My Speech to the Executive Committee
Firstly, I’d like to thank the Executive Committee for letting me speak today on this important issue.
My name is Scott Loyst. I am a lifelong skater, a 10 year Paramedic, Pickering Resident for the same amount of time and more recently, a parent.
I am speaking in support of building a skate spot at Petticoat Creek Community Centre.
Skating is not the fringe sport it once was – there are more than 15 million North American skaters of all ages & an estimated 4-7% of the Canadian population skates. Skating is on the world stage as a multi-million $ industry with televised events.
There were many concerns brought up at the open house and these included noise, undesirable activity and graffiti. I understand and respect that residents have these concerns. Everyone wants to live in a peaceful and community.
State of current Pickering park The City of Pickering was very progressive when they built a skatepark in the late 90’s. Since then, skatepark construction has improved greatly and some skateparks are virtually works of engineering and architectural art. I understand why the current skateparks condition may be used by those who oppose a new skateboard facility. The location of the old skatepark does not allow for passive observance and the approved graffiti area encourages tagging of the park. Even with its poor design it is well used by skaters and bmx’ers.
Noise While it is true that modular ramps, like at Ajax Community Centre, with transition plates and hollow metal obstacles can produce a lot of noise, a properly built poured in place concrete skatepark, like the park at Audley Recreation Centre, produce much less sound. Portland State University in their study entitled “The Urban Grind” studied sound levels and community parks with and without skateparks. They determined the sound levels from a 10000sqft PIP park at 50ft produced peak readings of 70dB. Similar to that of passing cars or a basketball game & at 200ft skatepark sounds were drowned out by ambient noise.
Crime This same study found that there is no correlation between skateboard parks and serious crime. In the case of London, ON, it has been reported that police experience no higher degree of issues associated with skateparks than with other park amenities that serve as gathering points such as swing-sets and play equipment. London, I might add, has 11 skateboarding facilities. Most are in small neighbourhood parks close to the residents they serve.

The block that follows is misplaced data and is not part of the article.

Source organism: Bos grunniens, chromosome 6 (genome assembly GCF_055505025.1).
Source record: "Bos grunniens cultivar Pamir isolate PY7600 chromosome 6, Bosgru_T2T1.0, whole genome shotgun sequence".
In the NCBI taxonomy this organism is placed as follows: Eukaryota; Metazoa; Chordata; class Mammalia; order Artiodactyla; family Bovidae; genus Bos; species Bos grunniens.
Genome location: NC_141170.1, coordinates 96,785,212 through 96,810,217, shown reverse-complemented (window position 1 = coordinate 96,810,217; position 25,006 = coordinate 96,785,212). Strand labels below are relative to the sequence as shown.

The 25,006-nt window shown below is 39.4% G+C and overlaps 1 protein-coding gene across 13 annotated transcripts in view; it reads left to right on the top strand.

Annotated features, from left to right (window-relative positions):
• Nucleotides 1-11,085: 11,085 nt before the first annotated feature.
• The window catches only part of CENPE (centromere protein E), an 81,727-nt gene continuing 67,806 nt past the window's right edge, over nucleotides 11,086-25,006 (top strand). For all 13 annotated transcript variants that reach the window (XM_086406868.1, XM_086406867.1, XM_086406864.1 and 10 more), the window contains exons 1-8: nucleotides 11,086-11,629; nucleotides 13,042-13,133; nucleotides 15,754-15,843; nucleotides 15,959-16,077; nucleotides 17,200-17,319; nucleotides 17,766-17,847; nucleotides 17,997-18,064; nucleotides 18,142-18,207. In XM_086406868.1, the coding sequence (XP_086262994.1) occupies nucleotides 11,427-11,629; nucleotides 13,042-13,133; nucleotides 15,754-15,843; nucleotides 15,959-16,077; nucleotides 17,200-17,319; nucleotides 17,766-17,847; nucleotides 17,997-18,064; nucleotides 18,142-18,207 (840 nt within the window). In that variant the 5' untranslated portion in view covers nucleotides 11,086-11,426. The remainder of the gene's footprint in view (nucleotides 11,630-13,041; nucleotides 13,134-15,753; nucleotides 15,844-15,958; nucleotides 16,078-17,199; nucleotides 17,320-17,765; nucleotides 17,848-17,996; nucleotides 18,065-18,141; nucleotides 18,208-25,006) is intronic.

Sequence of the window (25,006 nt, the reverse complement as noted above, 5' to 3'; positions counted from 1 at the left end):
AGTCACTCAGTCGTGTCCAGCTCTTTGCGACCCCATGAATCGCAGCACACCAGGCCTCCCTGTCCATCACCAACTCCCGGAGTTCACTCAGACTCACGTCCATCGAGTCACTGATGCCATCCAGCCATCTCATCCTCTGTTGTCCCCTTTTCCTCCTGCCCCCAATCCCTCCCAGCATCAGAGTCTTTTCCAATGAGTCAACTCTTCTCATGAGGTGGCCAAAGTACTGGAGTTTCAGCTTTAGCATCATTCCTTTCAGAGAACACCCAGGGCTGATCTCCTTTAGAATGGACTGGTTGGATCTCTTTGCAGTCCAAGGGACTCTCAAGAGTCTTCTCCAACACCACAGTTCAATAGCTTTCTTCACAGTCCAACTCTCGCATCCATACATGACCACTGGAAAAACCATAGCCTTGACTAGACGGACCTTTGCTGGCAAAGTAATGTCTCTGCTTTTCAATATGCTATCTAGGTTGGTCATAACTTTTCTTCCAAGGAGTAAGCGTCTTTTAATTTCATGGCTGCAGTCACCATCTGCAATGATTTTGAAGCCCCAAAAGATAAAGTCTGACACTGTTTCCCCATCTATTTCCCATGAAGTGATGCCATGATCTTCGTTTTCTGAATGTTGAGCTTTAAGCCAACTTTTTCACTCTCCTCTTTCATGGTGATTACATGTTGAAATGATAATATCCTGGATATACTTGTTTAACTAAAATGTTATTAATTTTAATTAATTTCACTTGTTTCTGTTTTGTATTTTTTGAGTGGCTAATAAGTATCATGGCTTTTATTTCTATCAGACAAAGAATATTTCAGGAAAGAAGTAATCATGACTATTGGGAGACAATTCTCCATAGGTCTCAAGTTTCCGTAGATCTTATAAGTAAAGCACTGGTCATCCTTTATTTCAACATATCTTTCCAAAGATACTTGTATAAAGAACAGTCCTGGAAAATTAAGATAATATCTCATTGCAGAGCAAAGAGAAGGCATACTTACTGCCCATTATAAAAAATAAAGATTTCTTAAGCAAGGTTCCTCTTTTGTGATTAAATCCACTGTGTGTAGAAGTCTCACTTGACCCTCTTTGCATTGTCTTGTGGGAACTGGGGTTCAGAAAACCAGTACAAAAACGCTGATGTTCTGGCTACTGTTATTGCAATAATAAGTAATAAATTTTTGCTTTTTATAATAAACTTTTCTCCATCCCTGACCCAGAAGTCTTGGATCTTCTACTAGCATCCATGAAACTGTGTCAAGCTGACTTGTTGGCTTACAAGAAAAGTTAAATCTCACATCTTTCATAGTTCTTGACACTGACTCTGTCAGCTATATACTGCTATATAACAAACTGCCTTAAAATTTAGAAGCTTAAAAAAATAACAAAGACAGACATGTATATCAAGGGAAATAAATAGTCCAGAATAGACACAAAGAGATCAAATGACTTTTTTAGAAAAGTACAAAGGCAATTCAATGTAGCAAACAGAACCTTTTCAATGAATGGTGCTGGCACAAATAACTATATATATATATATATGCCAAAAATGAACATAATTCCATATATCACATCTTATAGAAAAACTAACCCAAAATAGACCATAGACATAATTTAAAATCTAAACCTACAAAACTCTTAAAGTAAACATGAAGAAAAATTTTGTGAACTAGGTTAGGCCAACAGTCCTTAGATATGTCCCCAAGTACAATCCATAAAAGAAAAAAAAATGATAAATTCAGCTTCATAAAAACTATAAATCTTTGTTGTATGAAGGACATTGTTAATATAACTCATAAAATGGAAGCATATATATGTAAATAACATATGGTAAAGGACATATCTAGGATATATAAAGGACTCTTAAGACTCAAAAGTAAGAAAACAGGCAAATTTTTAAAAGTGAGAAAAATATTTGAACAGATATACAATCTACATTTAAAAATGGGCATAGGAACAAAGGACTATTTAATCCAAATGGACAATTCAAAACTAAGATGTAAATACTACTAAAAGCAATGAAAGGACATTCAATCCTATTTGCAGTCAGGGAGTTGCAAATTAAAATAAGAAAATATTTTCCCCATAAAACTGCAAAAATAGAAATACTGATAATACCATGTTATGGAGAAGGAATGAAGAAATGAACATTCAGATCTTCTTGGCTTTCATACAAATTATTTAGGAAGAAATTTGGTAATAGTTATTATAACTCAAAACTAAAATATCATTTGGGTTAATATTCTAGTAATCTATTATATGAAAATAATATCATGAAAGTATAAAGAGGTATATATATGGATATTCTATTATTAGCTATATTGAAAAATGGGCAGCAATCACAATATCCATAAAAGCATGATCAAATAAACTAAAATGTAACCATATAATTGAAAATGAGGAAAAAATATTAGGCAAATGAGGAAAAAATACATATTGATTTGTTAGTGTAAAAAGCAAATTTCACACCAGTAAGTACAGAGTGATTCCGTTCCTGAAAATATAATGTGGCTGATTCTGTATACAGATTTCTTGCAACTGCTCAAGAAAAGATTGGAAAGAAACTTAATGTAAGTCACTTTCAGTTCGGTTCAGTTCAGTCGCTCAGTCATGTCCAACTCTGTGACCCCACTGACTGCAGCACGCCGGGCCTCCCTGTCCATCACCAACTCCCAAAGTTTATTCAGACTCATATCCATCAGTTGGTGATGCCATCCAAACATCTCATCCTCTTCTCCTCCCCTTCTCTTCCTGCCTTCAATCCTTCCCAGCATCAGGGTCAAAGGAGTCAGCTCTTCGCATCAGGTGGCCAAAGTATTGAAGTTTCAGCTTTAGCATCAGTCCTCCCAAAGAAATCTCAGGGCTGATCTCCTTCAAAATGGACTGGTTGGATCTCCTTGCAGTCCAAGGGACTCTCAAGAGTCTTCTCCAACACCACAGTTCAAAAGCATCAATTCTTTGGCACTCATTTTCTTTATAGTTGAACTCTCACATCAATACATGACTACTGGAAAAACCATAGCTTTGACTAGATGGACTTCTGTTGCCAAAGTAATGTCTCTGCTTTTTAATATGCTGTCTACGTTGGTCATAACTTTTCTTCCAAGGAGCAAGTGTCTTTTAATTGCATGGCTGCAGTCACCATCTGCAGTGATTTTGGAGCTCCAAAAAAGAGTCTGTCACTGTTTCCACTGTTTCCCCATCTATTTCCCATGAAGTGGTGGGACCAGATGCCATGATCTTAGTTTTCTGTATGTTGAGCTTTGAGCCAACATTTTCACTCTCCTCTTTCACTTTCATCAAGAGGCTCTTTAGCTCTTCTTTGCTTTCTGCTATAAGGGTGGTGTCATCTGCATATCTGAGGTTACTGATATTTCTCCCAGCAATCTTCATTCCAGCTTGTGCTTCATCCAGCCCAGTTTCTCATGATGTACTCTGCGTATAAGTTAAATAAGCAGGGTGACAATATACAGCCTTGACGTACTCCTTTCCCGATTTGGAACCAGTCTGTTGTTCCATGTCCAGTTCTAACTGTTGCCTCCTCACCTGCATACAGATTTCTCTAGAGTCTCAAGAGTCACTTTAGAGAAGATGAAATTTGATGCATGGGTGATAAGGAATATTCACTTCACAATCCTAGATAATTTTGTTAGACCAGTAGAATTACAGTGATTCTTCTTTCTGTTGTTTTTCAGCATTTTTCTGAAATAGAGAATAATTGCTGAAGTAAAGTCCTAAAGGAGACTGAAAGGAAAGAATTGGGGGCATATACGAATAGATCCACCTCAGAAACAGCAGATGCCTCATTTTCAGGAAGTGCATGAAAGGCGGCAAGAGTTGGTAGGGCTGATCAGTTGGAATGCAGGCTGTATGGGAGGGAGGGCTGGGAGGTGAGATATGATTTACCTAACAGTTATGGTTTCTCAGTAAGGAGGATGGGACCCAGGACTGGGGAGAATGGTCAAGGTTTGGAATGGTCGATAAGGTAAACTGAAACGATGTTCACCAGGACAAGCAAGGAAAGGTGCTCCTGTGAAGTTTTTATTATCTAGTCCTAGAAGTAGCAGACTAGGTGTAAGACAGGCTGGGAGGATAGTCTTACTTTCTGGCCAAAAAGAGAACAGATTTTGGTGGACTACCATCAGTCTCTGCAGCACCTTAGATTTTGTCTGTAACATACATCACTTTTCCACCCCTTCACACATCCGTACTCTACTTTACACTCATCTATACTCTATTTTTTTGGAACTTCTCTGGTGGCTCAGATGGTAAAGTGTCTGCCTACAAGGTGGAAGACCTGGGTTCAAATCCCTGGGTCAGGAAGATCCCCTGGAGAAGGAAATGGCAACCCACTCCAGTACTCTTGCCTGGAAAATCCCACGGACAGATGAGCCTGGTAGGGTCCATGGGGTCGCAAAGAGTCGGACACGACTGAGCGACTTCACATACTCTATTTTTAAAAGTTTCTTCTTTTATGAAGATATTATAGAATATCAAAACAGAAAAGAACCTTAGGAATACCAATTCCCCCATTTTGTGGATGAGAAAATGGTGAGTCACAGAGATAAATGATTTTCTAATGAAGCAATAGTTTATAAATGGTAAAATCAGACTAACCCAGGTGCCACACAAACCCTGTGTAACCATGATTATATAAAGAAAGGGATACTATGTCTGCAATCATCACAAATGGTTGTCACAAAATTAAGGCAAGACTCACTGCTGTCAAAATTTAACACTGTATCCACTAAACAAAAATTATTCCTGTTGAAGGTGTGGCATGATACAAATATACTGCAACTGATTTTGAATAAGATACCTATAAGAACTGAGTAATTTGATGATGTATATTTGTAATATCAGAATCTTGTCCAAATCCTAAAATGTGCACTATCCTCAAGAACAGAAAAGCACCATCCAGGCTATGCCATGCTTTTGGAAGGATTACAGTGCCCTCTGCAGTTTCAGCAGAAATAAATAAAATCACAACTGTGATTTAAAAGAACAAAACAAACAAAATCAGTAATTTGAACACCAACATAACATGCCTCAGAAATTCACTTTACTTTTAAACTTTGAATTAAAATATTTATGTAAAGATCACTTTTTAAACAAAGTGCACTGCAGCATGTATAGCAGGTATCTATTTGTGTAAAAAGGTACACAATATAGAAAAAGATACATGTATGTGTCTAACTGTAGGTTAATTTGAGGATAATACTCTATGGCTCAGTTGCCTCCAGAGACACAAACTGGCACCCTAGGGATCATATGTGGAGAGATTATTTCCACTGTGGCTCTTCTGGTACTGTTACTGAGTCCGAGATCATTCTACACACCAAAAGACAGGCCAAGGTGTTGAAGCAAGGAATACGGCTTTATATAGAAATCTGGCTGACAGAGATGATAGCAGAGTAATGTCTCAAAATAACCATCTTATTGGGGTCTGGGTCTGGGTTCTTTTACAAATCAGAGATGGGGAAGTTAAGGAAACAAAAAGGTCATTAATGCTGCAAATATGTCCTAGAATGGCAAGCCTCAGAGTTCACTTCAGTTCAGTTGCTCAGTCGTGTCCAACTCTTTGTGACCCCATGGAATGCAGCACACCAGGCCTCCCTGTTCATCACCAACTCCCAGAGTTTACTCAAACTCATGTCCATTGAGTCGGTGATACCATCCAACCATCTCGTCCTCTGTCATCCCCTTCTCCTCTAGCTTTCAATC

Graffiti While many appreciate graffiti as an art form, most skaters do not want paint on the riding surface as it affects traction. Other communities have prevented graffiti and vandalism by having the park on camera. Turner Skatepark in Hamilton, ON, is video monitored and located between a Hamilton Police stn and the YMCA. The park in Fort Erie, ON, is located by that towns City Hall and is on 24 hour camera which is also accessible from the internet to anyone.
Safety As far as safety is concerned, statistics from health Canada indicate less than 0.35 of skaters suffer injuries that require medical attn. That ranks skating safer than hockey, baseball, soccer and Fishing. It is also noted in the Health Canada report that less than 5% of skateboarding injuries occur in the skatepark. Of course helmets and pads are always recommended to help prevent injuries. Skaters for Public Skateparks is a non-profit skatepark advocacy group that tracks data on skateboarding. They put out a yearly report of skateboarding related fatalities. Last year in the United States there were 28 skateboard related deaths – 23 of those were struck by a vehicle while none occurred in a skatepark.
Skateboarding is a low cost activity for anyone and provides unstructured opportunities for all-ages to develop and master skills, engage in physical exercise and activity and socialize in a constructive environment. Skating teaches the young users how to share the space, how to interact with other users and how to take turns. Skateboarding has no racial, gender, age or socio-economic barriers. Anyone can skate and the sense of community skating brings is indescribable.
As a paramedic, my shift work makes it difficult to commit to a scheduled team sport. I am able to get enjoyment and exercise when I skate.
As a tax payer, I support any endeavour that will allow residents to get out and be active doing something that they love.
I’d like to close with a post from the Facebook wall of the St. Mary’s Stonetown Skatepark Facebook page. The post reads simply “Hayden, you left your puffer at the park.” Now to me, that says community.
Again thanks you for letting me speak in support of this project. I hope this Skatepark acts as a BAROMETER and speaks to the need for additional small skate facilities in the great City of Pickering. Thank You.